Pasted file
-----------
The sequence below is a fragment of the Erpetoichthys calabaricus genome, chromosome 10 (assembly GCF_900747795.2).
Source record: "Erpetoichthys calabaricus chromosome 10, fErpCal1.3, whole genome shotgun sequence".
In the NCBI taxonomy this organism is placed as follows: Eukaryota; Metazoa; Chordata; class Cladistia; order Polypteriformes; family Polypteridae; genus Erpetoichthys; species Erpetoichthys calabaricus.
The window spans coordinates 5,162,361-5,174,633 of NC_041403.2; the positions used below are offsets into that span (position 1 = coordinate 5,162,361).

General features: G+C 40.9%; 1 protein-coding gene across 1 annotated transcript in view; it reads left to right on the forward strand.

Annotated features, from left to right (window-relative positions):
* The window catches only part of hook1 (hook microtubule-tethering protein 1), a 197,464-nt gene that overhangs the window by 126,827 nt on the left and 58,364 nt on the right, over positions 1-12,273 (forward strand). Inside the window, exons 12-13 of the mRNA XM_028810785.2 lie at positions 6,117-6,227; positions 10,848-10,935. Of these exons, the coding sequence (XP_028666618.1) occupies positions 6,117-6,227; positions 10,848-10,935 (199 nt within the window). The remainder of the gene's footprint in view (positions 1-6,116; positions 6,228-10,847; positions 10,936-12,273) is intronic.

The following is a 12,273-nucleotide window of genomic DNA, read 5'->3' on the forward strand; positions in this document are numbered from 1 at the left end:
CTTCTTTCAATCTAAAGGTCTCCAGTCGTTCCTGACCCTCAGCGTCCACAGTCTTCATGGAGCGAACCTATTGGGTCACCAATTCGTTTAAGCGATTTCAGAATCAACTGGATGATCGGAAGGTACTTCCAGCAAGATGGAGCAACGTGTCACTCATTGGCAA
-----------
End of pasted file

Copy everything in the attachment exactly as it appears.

The sequence below is a fragment of the Erpetoichthys calabaricus genome, chromosome 10 (assembly GCF_900747795.2).
Source record: "Erpetoichthys calabaricus chromosome 10, fErpCal1.3, whole genome shotgun sequence".
In the NCBI taxonomy this organism is placed as follows: Eukaryota; Metazoa; Chordata; class Cladistia; order Polypteriformes; family Polypteridae; genus Erpetoichthys; species Erpetoichthys calabaricus.
The window spans coordinates 5,162,361-5,174,633 of NC_041403.2; the positions used below are offsets into that span (position 1 = coordinate 5,162,361).

General features: G+C 40.9%; 1 protein-coding gene across 1 annotated transcript in view; it reads left to right on the forward strand.

Annotated features, from left to right (window-relative positions):
* The window catches only part of hook1 (hook microtubule-tethering protein 1), a 197,464-nt gene that overhangs the window by 126,827 nt on the left and 58,364 nt on the right, over positions 1-12,273 (forward strand). Inside the window, exons 12-13 of the mRNA XM_028810785.2 lie at positions 6,117-6,227; positions 10,848-10,935. Of these exons, the coding sequence (XP_028666618.1) occupies positions 6,117-6,227; positions 10,848-10,935 (199 nt within the window). The remainder of the gene's footprint in view (positions 1-6,116; positions 6,228-10,847; positions 10,936-12,273) is intronic.

The following is a 12,273-nucleotide window of genomic DNA, read 5'->3' on the forward strand; positions in this document are numbered from 1 at the left end:
CTTCTTTCAATCTAAAGGTCTCCAGTCGTTCCTGACCCTCAGCGTCCACAGTCTTCATGGAGCGAACCTATTGGGTCACCAATTCGTTTAAGCGATTTCAGAATCAACTGGATGATCGGAAGGTACTTCCAGCAAGATGGAGCAACGTGTCACTCATTGGCAA